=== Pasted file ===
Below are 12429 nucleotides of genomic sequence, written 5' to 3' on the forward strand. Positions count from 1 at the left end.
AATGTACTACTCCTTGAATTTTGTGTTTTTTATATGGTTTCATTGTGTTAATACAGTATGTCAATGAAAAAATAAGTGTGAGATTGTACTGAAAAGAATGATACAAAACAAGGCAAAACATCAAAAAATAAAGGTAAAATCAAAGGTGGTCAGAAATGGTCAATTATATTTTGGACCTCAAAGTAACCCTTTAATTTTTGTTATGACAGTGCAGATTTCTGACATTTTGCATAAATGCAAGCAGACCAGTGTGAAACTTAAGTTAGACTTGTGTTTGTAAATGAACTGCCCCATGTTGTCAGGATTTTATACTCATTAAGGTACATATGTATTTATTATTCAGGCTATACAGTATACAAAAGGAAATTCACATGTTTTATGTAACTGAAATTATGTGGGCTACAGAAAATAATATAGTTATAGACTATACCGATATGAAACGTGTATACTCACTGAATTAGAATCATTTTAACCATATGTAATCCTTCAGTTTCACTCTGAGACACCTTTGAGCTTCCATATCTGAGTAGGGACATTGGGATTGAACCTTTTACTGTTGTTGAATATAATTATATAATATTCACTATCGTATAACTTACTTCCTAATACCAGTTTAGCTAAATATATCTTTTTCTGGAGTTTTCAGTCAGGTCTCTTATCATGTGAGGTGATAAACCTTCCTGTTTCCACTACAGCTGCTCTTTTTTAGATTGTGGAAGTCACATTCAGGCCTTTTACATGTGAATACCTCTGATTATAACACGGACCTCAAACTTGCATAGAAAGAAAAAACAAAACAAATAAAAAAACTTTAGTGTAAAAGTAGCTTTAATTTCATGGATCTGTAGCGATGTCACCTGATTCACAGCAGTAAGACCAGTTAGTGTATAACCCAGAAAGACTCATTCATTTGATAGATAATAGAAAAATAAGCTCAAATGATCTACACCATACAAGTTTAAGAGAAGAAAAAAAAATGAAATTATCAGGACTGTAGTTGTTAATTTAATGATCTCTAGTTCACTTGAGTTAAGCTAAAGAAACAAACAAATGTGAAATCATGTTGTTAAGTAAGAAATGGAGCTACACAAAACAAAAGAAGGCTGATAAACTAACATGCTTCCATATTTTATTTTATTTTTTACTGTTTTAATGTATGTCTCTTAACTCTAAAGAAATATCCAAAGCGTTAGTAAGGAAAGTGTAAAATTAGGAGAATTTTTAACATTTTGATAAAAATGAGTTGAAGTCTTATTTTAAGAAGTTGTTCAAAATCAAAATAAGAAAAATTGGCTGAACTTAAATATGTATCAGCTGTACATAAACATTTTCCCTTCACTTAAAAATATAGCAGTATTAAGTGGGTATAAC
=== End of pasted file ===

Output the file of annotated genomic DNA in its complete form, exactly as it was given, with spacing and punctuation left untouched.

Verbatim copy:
Below are 12429 nucleotides of genomic sequence, written 5' to 3' on the forward strand. Positions count from 1 at the left end.
AATGTACTACTCCTTGAATTTTGTGTTTTTTATATGGTTTCATTGTGTTAATACAGTATGTCAATGAAAAAATAAGTGTGAGATTGTACTGAAAAGAATGATACAAAACAAGGCAAAACATCAAAAAATAAAGGTAAAATCAAAGGTGGTCAGAAATGGTCAATTATATTTTGGACCTCAAAGTAACCCTTTAATTTTTGTTATGACAGTGCAGATTTCTGACATTTTGCATAAATGCAAGCAGACCAGTGTGAAACTTAAGTTAGACTTGTGTTTGTAAATGAACTGCCCCATGTTGTCAGGATTTTATACTCATTAAGGTACATATGTATTTATTATTCAGGCTATACAGTATACAAAAGGAAATTCACATGTTTTATGTAACTGAAATTATGTGGGCTACAGAAAATAATATAGTTATAGACTATACCGATATGAAACGTGTATACTCACTGAATTAGAATCATTTTAACCATATGTAATCCTTCAGTTTCACTCTGAGACACCTTTGAGCTTCCATATCTGAGTAGGGACATTGGGATTGAACCTTTTACTGTTGTTGAATATAATTATATAATATTCACTATCGTATAACTTACTTCCTAATACCAGTTTAGCTAAATATATCTTTTTCTGGAGTTTTCAGTCAGGTCTCTTATCATGTGAGGTGATAAACCTTCCTGTTTCCACTACAGCTGCTCTTTTTTAGATTGTGGAAGTCACATTCAGGCCTTTTACATGTGAATACCTCTGATTATAACACGGACCTCAAACTTGCATAGAAAGAAAAAACAAAACAAATAAAAAAACTTTAGTGTAAAAGTAGCTTTAATTTCATGGATCTGTAGCGATGTCACCTGATTCACAGCAGTAAGACCAGTTAGTGTATAACCCAGAAAGACTCATTCATTTGATAGATAATAGAAAAATAAGCTCAAATGATCTACACCATACAAGTTTAAGAGAAGAAAAAAAAATGAAATTATCAGGACTGTAGTTGTTAATTTAATGATCTCTAGTTCACTTGAGTTAAGCTAAAGAAACAAACAAATGTGAAATCATGTTGTTAAGTAAGAAATGGAGCTACACAAAACAAAAGAAGGCTGATAAACTAACATGCTTCCATATTTTATTTTATTTTTTACTGTTTTAATGTATGTCTCTTAACTCTAAAGAAATATCCAAAGCGTTAGTAAGGAAAGTGTAAAATTAGGAGAATTTTTAACATTTTGATAAAAATGAGTTGAAGTCTTATTTTAAGAAGTTGTTCAAAATCAAAATAAGAAAAATTGGCTGAACTTAAATATGTATCAGCTGTACATAAACATTTTCCCTTCACTTAAAAATATAGCAGTATTAAGTGGGTATAAC